Texas funds two insurance related agencies through our property taxes and other taxes that are levied on individuals and businesses:
- The Texas Department of Insurance
- The Texas Office of Public Insurance Counsel
The roles of these two agencies differ in some key areas and converge where most Texans are concerned.
Texas Department of Insurance’s (TDI) was established in 1876 to
- Regulate the insurance industry fairly and diligently
- Promote a stable and competitive market
- Provide information that makes a difference
On the regulatory side, TDI regulates:
- Insurance companies and their agents
- Third-party administrators
- Health maintenance organizations (HMOs)
- Premium finance companies
- Continuing care retirement communities
- Insurance adjusters
- Public insurance adjusters
In addition, TDI is charged with:
- Compliance and enforcement of insurance laws
- Financial regulation
- Investigating insurance fraud
- Overseeing how insurance products are advertised
- Technical analysis of insurance data for policy makers and consumers
- Division of workers’ compensation
- Helping consumers
- Consumer help line
- Complaint assistance
- Workers’ compensation dispute resolution
- Public education
- Disaster response teams
- State Fire Marshal’s Office
The Texas Office of Public Insurance Counsel (OPIC) was established in 1992. Its mission encompasses:
- Representing the interests of consumers in insurance matters.
- Promoting public understanding of insurance issues
- Advocating fairness and stability of insurance rates and coverage
- Making the insurance market more responsive to consumers
OPIC represents consumer interests, both individuals and small businesses, on matters involving rates, rules and forms affecting home, auto, life, title and credit insurance, as well as life, accident and health insurance.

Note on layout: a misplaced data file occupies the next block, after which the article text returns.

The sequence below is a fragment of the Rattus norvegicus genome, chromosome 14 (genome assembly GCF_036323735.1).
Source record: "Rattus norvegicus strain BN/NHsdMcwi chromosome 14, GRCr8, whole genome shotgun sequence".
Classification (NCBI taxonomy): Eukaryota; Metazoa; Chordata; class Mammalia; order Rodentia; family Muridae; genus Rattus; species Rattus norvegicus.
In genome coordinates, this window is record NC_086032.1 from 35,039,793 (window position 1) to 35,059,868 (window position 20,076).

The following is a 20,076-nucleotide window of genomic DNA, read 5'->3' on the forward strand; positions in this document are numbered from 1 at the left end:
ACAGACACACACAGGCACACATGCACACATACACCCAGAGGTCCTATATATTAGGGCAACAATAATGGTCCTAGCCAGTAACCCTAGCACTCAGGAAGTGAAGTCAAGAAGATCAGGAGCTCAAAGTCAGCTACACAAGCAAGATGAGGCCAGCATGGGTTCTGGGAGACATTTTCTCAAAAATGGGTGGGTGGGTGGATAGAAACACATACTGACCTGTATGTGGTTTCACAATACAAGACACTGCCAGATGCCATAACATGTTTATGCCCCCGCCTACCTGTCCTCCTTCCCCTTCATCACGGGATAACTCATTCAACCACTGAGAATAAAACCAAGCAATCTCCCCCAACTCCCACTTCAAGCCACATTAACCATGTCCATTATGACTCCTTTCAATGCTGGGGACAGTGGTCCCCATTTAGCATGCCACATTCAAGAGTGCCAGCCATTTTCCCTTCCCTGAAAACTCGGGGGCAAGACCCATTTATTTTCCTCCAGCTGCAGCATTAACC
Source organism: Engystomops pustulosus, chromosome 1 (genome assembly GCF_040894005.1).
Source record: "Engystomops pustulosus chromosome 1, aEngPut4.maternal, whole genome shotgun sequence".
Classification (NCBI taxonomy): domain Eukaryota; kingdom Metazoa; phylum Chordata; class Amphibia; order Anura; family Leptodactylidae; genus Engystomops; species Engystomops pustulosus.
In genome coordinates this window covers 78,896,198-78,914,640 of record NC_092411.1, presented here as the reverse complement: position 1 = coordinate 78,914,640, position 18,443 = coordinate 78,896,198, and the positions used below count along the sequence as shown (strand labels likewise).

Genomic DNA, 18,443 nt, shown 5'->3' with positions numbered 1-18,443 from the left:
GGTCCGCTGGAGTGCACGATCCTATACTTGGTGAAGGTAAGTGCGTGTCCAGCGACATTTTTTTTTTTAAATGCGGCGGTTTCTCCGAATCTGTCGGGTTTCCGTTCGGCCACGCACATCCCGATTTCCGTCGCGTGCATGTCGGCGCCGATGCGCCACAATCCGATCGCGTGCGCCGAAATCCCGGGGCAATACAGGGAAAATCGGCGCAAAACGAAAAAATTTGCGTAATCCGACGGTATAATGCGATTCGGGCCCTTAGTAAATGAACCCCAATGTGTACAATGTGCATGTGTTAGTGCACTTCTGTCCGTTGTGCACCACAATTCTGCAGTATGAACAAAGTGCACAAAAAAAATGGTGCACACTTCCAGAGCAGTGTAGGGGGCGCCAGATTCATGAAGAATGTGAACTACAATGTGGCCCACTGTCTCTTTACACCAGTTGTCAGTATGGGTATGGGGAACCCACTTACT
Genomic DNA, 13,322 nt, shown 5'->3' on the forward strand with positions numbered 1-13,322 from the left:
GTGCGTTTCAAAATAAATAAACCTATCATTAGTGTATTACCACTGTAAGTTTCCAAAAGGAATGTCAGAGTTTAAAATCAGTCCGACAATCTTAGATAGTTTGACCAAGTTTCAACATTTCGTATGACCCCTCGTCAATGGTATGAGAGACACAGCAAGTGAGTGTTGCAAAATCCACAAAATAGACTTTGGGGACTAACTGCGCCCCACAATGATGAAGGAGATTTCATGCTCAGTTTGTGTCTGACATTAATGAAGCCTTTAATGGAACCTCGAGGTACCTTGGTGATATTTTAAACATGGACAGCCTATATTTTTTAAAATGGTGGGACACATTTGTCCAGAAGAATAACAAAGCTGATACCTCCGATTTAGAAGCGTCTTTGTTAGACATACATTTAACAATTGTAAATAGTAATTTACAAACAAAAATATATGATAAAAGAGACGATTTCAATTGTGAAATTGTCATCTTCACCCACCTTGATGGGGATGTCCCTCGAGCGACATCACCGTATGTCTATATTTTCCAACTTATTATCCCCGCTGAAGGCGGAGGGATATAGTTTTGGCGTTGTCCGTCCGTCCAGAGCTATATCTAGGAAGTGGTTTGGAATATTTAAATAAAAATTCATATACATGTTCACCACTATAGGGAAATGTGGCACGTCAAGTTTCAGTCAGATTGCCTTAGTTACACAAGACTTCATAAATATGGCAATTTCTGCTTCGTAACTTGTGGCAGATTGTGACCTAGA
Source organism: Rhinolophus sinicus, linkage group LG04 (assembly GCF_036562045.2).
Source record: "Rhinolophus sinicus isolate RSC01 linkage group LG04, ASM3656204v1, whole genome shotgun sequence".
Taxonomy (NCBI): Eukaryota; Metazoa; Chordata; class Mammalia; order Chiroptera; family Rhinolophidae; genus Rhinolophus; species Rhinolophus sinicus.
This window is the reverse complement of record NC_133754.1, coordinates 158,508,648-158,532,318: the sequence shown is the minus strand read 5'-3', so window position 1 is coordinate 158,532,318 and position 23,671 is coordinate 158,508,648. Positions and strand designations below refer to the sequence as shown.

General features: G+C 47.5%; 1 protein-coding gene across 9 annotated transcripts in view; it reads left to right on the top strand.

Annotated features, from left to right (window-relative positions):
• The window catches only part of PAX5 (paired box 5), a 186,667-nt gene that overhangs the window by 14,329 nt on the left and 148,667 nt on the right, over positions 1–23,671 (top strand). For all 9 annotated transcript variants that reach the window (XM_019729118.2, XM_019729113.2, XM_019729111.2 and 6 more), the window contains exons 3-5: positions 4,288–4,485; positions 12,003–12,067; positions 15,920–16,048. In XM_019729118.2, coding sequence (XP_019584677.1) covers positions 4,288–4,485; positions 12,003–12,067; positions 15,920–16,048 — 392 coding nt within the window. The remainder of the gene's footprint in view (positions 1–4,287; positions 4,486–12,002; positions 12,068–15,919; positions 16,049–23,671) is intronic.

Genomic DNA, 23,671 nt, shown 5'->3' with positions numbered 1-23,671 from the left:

OPIC primarily represents consumers’ interests to TDI. This was most notable when recently it was argued in February of this year that TDI should block State Farm’s 20% increase in home insurance rates. A few days later, Texas State Senator Kelly Hancock of North Richland Hills introduced a bill to abolish OPIC.
Senator Hancock’s rationale is that funding both TDI and OPIC is a waste of taxpayers’ money. As to be expected, consumer groups disagree with Hancock’s bill. Their concern is: ‘Why eliminate the one consumer protection group that fight’s for policy holder rights and rates?’ After all, OPIC was only doing its statutory duty by objecting to State Farm’s rate increase request.
What do you think? Should OPIC remain and continue their consumer protection advocacy role for individuals and small businesses, or is their existence a waste of taxpayer money? Post your thoughts in the comments section of our blog or on our Facebook page. Let your voice be heard.